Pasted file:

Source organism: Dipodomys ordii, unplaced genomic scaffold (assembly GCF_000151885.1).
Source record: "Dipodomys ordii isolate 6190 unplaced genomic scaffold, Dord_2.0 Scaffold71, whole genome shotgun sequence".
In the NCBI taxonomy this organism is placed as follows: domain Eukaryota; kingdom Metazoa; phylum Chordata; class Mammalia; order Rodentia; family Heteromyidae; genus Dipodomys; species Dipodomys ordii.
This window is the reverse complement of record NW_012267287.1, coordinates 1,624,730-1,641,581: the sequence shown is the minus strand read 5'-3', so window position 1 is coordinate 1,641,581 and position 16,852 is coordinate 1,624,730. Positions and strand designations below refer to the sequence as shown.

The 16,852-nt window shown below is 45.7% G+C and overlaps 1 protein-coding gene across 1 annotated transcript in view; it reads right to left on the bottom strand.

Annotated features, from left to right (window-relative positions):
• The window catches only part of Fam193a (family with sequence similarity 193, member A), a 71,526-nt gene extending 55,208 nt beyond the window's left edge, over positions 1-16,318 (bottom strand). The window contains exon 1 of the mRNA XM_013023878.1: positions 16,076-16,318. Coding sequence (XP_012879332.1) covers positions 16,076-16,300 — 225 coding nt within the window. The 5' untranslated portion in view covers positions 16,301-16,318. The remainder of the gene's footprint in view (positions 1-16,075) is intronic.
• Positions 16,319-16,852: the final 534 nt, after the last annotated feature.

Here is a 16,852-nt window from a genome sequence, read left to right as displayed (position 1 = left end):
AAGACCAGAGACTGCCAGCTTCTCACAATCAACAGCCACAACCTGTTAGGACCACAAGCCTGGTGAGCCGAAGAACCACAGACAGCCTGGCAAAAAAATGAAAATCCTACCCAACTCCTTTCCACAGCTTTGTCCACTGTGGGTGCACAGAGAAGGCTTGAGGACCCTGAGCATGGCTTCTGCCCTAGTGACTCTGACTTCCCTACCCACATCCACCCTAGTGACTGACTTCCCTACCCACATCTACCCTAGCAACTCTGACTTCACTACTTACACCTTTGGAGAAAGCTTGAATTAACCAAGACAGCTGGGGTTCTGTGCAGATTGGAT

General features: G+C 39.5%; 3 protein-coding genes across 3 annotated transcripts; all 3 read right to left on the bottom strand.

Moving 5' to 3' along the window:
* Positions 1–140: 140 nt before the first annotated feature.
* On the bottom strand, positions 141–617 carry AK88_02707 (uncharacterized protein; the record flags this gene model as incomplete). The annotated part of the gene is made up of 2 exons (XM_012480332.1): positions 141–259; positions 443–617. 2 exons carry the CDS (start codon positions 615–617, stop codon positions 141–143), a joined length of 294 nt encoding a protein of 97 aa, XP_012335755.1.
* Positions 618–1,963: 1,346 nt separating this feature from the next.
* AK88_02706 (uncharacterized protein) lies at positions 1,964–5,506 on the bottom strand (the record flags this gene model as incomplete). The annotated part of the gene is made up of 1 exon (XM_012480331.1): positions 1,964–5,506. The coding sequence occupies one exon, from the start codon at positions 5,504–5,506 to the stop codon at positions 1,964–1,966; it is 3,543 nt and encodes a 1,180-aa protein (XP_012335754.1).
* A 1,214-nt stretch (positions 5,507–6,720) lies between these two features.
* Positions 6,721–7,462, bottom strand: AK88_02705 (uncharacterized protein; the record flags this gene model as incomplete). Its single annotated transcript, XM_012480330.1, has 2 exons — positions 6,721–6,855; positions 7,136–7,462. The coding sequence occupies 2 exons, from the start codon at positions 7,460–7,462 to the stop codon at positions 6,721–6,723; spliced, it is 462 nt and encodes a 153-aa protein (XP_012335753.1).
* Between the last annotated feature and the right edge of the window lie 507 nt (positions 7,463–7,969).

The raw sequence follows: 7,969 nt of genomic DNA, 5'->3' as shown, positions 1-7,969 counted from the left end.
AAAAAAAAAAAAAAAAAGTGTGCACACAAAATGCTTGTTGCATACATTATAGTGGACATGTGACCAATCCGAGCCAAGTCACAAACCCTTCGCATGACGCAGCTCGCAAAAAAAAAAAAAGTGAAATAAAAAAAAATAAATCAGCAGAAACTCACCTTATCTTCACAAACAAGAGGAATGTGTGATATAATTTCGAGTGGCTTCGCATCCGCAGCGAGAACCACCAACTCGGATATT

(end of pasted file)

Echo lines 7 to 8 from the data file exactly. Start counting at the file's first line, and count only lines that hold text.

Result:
• The window catches only part of Fam193a (family with sequence similarity 193, member A), a 71,526-nt gene extending 55,208 nt beyond the window's left edge, over positions 1-16,318 (bottom strand). The window contains exon 1 of the mRNA XM_013023878.1: positions 16,076-16,318. Coding sequence (XP_012879332.1) covers positions 16,076-16,300 — 225 coding nt within the window. The 5' untranslated portion in view covers positions 16,301-16,318. The remainder of the gene's footprint in view (positions 1-16,075) is intronic.
• Positions 16,319-16,852: the final 534 nt, after the last annotated feature.